Panasonic Officially Launches S1-Series Full-Frame Cameras


Full-frame mirrorless is the next camera battleground, and now we have heavyweight Panasonic officially joining the fray with the release of the highly anticipated S1 and S1R cameras. Focused on delivering a next-level photographic experience, the S Series becomes the brand's first release as part of the L-Mount Alliance, and indicates a strong desire to appeal to professional photographers. Though both cameras share many impressive characteristics—such as the L mount, 4K60 video, and a rugged build—the use of a 24.2MP MOS sensor in the S1 and a 47.3MP MOS sensor in the S1R separates the two to benefit the needs of different types of image making. Along with that, Panasonic's history of imaging technology has evolved and some of the company's best functions will be present in this system.

These cameras were announced at photokina 2018; more info was released at CES 2019; and now we are getting the full picture as to what the S Series can do. These are serious cameras. Panasonic has recently taken to appealing to the needs of stills shooters, and this is its strongest argument yet. Moving to full-frame sensors and an updated Venus Engine image processor brings many advantages, including increased dynamic range and improved low-light performance. Sensitivity ranges prove this, with the S1 offering ISO 100-51200, extended from ISO 50-204800, and the S1R reaching from ISO 100-25600, extendable to ISO 50-51200. Benefitting image quality are Multipixel Luminance Generation, Intelligent Detail Processing, and Color Control, all using advanced processing techniques to squeeze the best quality out of your images.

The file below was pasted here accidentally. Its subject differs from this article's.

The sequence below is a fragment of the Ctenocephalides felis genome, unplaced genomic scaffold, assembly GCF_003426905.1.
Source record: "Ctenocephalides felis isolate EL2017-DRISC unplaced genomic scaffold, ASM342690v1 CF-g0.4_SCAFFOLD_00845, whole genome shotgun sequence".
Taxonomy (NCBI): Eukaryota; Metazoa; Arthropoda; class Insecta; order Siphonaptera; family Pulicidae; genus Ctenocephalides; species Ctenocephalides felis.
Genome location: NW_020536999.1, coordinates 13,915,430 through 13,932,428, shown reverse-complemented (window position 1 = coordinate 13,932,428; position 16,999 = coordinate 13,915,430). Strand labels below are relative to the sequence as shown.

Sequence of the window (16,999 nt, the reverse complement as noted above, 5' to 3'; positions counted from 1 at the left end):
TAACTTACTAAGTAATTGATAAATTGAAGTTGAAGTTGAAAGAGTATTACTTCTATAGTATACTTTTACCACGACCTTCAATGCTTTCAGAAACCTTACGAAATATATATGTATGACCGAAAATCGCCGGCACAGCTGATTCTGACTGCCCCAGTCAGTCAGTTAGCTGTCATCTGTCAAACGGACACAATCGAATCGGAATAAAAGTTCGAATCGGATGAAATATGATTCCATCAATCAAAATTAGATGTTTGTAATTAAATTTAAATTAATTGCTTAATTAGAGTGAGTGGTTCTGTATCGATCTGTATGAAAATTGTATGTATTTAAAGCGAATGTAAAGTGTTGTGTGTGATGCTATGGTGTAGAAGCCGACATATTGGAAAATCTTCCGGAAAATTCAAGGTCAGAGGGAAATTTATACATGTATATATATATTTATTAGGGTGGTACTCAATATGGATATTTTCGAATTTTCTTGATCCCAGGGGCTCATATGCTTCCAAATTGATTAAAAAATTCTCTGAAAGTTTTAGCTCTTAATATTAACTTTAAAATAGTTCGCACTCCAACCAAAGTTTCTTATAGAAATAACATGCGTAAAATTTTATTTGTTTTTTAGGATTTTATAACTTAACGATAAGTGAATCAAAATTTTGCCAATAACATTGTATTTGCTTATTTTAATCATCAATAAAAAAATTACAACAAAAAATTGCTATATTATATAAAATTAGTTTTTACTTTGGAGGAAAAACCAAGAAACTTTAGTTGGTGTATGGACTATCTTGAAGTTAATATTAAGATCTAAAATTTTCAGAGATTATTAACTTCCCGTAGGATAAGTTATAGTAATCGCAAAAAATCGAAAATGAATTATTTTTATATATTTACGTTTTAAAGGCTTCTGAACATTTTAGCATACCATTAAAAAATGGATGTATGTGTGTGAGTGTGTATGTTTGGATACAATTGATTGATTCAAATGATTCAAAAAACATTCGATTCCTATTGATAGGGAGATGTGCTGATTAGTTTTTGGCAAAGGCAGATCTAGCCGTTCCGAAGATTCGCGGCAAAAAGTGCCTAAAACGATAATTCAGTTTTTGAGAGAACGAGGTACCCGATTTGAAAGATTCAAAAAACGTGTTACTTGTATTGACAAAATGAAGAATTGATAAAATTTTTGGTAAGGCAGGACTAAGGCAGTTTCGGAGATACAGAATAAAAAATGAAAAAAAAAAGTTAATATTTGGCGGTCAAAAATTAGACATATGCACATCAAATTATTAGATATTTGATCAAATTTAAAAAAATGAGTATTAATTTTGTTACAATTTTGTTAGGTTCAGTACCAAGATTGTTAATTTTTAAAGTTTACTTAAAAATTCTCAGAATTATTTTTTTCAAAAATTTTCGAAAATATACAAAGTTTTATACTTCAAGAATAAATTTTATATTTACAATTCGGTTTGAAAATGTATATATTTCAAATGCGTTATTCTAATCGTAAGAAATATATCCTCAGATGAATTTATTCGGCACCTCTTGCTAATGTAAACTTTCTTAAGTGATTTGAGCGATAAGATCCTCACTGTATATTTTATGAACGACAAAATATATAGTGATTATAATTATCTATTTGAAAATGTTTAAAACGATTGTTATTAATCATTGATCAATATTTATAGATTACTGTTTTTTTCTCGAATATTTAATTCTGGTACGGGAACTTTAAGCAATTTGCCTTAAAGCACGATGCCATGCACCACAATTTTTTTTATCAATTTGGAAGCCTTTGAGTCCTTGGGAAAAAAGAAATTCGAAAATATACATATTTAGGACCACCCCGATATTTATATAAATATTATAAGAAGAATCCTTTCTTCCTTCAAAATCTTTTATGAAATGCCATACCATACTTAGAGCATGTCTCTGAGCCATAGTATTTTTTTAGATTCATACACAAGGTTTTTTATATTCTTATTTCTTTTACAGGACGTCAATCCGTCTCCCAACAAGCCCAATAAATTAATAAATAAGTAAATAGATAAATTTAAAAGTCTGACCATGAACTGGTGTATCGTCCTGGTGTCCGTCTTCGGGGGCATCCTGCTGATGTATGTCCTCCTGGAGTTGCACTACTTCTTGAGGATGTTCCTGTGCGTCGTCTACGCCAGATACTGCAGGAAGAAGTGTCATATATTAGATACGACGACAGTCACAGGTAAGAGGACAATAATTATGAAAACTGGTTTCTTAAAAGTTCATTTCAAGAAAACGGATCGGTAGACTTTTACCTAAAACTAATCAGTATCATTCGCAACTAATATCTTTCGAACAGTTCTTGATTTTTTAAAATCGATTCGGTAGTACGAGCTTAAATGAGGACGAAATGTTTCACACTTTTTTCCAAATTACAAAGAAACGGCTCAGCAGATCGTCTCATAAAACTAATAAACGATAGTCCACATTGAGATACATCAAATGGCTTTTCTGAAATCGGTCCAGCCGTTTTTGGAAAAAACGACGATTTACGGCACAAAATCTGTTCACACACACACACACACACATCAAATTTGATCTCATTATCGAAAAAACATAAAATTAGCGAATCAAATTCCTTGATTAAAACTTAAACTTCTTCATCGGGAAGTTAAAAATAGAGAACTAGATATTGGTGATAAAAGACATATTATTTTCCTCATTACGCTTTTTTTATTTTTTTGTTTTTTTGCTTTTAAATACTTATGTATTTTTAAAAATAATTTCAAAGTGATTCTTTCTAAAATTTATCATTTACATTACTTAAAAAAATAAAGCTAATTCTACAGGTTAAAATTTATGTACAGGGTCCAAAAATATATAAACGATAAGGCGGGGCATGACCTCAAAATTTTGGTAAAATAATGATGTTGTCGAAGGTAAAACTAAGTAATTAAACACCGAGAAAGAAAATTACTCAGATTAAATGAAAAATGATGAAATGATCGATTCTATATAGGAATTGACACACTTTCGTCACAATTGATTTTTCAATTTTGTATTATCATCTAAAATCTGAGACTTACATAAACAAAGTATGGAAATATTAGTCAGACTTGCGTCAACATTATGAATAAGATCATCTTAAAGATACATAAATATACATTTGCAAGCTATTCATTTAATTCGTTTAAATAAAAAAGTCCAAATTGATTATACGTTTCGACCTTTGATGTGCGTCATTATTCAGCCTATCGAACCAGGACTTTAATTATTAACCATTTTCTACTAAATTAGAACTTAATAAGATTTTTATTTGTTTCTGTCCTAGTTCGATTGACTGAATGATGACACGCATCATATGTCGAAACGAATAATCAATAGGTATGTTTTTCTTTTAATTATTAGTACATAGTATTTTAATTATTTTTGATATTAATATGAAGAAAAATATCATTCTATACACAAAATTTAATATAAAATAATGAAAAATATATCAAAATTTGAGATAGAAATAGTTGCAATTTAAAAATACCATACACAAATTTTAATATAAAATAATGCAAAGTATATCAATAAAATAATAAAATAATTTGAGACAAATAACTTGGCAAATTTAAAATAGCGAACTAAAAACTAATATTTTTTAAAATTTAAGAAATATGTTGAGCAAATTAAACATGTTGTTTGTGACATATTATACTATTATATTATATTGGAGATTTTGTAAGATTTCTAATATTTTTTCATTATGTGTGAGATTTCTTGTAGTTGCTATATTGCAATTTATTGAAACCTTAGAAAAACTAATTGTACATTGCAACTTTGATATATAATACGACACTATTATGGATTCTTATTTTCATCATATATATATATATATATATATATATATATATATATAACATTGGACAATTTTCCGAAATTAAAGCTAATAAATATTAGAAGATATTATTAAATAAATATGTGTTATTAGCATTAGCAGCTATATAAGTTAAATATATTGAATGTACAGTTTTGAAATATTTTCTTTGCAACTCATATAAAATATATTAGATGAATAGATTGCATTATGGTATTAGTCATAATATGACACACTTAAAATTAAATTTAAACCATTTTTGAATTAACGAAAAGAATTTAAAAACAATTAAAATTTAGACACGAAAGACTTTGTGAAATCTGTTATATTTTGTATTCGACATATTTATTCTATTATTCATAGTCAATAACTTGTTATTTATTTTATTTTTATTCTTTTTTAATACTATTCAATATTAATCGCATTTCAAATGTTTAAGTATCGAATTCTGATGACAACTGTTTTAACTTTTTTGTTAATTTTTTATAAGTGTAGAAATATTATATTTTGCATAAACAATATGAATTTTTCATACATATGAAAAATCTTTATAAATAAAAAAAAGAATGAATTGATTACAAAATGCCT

Image quality is key to convincing photographers to jump on a new system, though it is all the supporting functionality that draws them in. The S1 and S1R offer 9 fps continuous shooting with AF-S or 6 fps with AF-C and they have 5-axis In-Body I.S. to prevent camera shake from affecting your shots. This stabilization system is rated to 5.5 stops and will work in conjunction with O.I.S., present in select lenses, to create a more effective Dual I.S. 2 stabilizer for stills and video that is rated to 6 stops. Another advantage is a High-Resolution mode that shifts the sensor as it captures eight images, which are then combined into a single ultra-high-resolution shot. If you want to be impressed, the High-Resolution modes can produce 187MP images on the S1R, and 96MP photos on the S1.

Another upgraded system is the Depth-From-Defocus (DFD) autofocus system. Using 225 contrast-detect areas, this system can lock focus in just 0.08 seconds. The sensor and lens can now communicate at up to 480 fps for quick operation, and there is Advanced Ai Technology to help identify and track various subjects with precision, including faces and eyes for people. Low-Light AF is another feature that enables operation in lighting conditions as dim as -6 EV.

Panasonic's mirrorless division is built on the success of its video-oriented GH Series, so I assume many of you are here to read about the video chops of the S Series. These cameras will be the first full-frame mirrorless cameras to offer 4K60 recording options. That is the significant spec of these cameras, though there is much more under their hoods. To start, much like their competitors, the lower-resolution S1 is the prime choice for photographer/videographer hybrids. It boasts full-frame full-pixel readout for UHD 4K30 with 10-bit 4:2:0 color sampling, and unlimited recording times internally using HEVC. HLG HDR recording is available, as well, for maximizing dynamic range and immediate support on many modern displays and televisions.